Now, to address all those who left negative comments about McGurk’s hiring on websites such as Deadline. The common refrain through the mostly anonymous criticism was that companies McGurk has led tend to “fall apart”. I can only assume such accusations refer to both MGM and Overture Films. While defending McGurk is not something I can or should do, I’m not quite sure he should be faulted for MGM’s current financial woes given that on his watch the company was sold for USD $5 billion. The failure of Overture is also hard to pin solely on McGurk since the company’s main investor, Liberty Media’s John Malone, never followed through on fully backing the venture and has since dumped most of his movie business assets.
That brings me back to all those emails I received this past week about Cinedigm and McGurk. I found it interesting that not once did anybody ask why McGurk would want to run a company operating in the fiercely competitive and unsettled digital cinema market. Maybe everyone just thought he needed a job and Cinedigm happened to be hiring. Yet his answer to this question, which appeared in the Los Angeles Times, might be indicative of what Cinedigm believes McGurk brings to the company; experienced leadership, adept at reading the industry and predicting its future direction:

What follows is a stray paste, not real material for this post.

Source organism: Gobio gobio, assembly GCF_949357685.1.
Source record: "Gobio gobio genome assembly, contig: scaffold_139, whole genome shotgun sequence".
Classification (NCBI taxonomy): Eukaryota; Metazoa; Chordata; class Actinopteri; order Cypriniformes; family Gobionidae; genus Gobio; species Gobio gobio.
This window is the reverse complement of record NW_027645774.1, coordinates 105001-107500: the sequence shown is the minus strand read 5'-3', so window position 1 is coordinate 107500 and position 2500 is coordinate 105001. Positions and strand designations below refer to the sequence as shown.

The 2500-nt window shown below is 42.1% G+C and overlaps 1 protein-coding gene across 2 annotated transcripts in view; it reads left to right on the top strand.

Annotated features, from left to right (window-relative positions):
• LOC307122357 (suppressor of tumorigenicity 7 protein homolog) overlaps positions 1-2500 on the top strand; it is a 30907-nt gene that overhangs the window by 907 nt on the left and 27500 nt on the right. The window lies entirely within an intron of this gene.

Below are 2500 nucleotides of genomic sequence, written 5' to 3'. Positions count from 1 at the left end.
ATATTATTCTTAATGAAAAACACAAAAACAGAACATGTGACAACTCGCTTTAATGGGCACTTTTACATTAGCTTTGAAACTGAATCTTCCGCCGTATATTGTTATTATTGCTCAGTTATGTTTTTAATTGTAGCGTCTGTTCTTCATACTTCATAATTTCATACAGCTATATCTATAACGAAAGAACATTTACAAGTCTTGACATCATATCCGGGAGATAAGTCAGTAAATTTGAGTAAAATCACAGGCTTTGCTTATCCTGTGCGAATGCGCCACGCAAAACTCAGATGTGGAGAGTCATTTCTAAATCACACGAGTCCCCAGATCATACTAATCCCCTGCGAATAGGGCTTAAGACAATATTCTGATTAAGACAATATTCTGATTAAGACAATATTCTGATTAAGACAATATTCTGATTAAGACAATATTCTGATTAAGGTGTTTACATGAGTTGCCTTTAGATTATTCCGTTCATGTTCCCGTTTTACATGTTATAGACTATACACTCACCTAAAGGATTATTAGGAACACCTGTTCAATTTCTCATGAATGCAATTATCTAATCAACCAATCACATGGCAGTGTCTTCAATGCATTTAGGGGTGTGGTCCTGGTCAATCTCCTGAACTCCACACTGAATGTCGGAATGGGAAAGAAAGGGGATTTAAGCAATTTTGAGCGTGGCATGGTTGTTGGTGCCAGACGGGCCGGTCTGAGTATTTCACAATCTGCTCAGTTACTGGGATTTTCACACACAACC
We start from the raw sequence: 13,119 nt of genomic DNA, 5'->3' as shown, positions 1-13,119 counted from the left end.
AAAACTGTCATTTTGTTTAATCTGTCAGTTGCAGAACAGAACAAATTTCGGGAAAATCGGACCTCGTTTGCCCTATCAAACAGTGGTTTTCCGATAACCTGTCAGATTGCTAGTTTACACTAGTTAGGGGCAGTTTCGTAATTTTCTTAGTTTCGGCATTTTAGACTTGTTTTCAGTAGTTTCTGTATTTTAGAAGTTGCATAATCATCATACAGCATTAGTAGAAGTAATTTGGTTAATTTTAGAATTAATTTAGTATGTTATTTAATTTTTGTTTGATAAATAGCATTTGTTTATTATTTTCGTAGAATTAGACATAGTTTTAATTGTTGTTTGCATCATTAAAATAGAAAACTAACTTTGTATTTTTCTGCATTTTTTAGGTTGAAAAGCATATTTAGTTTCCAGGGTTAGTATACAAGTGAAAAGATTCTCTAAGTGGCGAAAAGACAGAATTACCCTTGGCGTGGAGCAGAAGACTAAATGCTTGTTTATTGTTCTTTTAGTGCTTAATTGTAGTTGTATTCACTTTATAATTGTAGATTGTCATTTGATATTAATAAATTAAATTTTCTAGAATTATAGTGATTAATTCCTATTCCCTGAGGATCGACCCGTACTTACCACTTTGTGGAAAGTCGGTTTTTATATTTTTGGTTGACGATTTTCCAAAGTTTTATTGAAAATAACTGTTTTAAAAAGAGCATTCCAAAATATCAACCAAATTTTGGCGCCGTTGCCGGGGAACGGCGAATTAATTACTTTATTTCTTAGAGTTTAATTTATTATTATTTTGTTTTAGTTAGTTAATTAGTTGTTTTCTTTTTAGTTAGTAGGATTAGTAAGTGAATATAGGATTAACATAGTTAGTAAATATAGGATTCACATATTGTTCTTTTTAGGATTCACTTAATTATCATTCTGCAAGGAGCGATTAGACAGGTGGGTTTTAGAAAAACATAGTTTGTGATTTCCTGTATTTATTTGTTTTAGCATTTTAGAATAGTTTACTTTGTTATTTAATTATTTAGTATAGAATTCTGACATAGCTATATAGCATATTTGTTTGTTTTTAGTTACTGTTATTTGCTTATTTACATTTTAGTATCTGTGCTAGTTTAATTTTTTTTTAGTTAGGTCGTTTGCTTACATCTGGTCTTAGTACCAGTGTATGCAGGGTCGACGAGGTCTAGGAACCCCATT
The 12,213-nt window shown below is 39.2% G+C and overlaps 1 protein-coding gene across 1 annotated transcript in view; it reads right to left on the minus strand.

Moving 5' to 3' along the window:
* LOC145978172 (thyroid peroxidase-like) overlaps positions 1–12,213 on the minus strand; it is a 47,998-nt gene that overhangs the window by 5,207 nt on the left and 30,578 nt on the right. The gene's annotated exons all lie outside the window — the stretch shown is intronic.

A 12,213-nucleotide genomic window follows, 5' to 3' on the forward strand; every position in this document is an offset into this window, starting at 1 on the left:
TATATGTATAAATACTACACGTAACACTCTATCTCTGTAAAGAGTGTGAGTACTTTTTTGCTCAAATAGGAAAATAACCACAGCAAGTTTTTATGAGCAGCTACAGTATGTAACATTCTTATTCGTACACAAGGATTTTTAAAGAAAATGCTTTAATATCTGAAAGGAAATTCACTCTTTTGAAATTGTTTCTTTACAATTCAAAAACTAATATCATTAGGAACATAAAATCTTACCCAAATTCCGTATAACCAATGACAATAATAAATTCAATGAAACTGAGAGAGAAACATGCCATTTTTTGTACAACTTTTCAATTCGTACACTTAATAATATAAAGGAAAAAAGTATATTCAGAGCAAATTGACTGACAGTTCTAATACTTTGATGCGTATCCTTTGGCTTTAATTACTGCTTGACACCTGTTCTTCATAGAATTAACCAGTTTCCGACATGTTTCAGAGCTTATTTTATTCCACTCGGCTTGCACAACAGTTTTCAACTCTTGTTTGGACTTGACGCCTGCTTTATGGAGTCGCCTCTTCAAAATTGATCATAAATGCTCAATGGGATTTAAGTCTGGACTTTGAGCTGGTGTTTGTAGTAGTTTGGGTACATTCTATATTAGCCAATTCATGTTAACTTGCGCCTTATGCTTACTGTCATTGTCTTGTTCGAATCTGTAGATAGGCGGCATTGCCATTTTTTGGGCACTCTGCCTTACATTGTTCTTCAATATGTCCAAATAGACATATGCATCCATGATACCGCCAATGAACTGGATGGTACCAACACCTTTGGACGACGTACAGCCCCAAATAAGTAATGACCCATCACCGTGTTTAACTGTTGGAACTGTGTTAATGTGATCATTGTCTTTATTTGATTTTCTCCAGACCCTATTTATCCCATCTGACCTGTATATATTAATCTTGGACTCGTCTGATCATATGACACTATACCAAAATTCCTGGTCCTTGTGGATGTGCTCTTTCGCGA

“I saw that money was beginning to come back to entertainment, but [investors] didn’t want to invest in traditional production or releasing. Investors are now focused on new media and digital businesses. This is that kind of opportunity.”